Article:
One way to overcome the environment is to be clear, to the point, which means the buyers’ points, not your brochure talking points.  Which means when it comes to asking for the appointment, do ease off the gas, gear down, and tell them what your objective is, which is you want to meet.  Not hoping, not wandering if, may be, could be, perhaps we could meet.  What are you, Oliver asking for more soup, or a potential business partner of critical supplier that will help your prospect meet their objectives.  I know who I would make time for, it is the same for most prospects.

Lets get past the cotillion approach to prospecting, and get to what’s in it for the buyer, why, and when you want to meet.

What’s in Your Pipeline?
Tibor Shanto

3 Things to Not Say on a Cold Call! – Part I73

Prospecting is not fun for most sellers, and cold calling ranks as the least favourite form of the activity.  While some may want to debate whether cold calling is still a viable part of a broad prospecting regime, I firmly believe it is, and the numbers prove it.  There is no doubt that it is a difficult task, perhaps explaining its lack of popularity, but there are things sellers do, that make it more difficult and less productive than need be, further fueling the sense of frustration and poor showing some sellers have.

Many of the things sellers do seem innocent; most have their roots in social conditioning, that is, rules developed for social conversations not B2B calls aimed at starting and sales conversation.  Others are based in our fears or misconceptions, again centered on our view of the situation, again, not on what makes for a good prospecting call.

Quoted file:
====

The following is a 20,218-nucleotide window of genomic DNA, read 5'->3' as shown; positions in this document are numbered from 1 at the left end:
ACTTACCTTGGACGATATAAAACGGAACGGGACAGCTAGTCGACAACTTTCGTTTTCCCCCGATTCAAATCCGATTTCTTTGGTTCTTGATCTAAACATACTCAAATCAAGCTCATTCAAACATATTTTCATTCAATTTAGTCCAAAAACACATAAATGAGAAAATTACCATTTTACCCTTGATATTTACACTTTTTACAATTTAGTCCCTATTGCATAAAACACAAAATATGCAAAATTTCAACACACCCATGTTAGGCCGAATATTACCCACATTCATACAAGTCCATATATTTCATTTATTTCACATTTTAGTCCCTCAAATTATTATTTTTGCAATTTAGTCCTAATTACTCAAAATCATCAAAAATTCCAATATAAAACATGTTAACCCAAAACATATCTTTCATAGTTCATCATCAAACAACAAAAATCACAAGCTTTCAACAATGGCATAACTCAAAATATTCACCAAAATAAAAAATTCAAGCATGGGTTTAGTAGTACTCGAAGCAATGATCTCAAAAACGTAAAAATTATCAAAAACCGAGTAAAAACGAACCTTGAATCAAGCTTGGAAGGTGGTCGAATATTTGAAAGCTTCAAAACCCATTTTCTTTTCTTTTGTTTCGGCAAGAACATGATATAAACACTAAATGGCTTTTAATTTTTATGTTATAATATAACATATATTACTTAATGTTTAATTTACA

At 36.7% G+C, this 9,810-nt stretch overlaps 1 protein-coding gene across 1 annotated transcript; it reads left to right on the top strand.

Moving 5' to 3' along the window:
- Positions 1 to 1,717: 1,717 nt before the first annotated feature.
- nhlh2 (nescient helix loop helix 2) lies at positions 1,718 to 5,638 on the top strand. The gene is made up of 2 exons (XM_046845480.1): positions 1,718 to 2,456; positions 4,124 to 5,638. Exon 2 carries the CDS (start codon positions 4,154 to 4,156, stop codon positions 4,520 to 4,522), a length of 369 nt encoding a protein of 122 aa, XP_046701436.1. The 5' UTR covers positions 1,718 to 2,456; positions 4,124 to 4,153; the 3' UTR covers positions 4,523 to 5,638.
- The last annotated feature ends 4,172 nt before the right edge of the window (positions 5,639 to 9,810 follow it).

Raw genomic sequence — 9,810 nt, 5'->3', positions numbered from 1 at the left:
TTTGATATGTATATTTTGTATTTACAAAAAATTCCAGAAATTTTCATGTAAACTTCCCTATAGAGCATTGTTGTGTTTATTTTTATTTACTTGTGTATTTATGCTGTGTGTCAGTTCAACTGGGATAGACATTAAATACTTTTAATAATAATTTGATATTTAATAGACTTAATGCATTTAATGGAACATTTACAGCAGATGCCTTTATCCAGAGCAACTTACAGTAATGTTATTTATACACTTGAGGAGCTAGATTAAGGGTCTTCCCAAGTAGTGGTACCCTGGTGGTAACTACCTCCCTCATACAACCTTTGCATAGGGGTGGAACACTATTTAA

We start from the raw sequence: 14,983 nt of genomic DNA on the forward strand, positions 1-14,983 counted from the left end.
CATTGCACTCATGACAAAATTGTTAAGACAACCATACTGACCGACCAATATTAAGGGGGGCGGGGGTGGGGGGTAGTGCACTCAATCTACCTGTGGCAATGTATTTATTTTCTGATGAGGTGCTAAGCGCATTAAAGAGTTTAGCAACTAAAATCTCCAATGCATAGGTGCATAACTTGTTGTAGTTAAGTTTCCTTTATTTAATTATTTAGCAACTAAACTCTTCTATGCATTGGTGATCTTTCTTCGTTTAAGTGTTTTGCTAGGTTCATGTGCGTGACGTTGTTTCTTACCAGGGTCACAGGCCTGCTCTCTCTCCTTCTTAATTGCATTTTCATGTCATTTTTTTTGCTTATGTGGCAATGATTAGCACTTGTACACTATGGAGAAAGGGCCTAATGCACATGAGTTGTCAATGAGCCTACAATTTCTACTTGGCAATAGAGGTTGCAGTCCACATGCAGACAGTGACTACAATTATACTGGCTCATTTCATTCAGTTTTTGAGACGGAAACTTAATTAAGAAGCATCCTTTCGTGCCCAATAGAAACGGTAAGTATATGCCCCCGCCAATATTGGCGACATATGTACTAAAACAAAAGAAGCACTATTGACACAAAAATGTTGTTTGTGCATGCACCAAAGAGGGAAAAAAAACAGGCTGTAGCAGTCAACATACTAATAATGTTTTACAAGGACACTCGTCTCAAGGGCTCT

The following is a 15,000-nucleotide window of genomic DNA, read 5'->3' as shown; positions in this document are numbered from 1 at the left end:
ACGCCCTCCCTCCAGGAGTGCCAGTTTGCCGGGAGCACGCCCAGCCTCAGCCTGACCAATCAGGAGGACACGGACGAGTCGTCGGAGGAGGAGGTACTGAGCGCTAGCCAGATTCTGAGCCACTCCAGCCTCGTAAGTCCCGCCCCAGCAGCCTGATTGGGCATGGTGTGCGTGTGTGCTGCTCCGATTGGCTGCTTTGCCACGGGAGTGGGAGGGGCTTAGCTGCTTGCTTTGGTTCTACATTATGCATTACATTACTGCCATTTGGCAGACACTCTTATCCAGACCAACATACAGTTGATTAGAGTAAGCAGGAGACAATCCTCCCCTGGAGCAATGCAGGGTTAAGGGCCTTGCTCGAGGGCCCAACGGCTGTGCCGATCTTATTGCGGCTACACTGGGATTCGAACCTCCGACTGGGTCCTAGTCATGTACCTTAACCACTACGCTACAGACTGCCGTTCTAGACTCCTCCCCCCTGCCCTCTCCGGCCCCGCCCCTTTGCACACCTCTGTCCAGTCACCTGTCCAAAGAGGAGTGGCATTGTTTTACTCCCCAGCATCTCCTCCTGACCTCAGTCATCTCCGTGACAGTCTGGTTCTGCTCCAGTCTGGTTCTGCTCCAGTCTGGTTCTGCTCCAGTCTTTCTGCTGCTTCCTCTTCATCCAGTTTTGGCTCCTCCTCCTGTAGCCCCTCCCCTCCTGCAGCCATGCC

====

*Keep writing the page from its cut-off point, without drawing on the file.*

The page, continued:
There is also fact that in some case, some not all, sellers are resistant to changing, their fear of the unknown is greater than the suffering sales people go through with their current but not always effective prospecting routine.  Cold calling is hard enough to just do it as a “chore” or a “necessary evil”, so if you’re going to pick up the phone you may as well play to win!

While not exhaustive, here are three things you should avoid saying in a prospecting call at all cost:

  • Wondering if or Hoping if 
  • Just need…
  • Companies like yours…

The above are in no particular order, to prove this, we will start with the second:

Just Need… – In a world where the battle cry is “go big or go home”, the word “just” JUST doesn’t fit. Think about what the word conveys – Only – Merely – Slightly – Barely – Scarcely – Hardly; doesn’t sound like you are really going to add much to the existing situation, just maybe.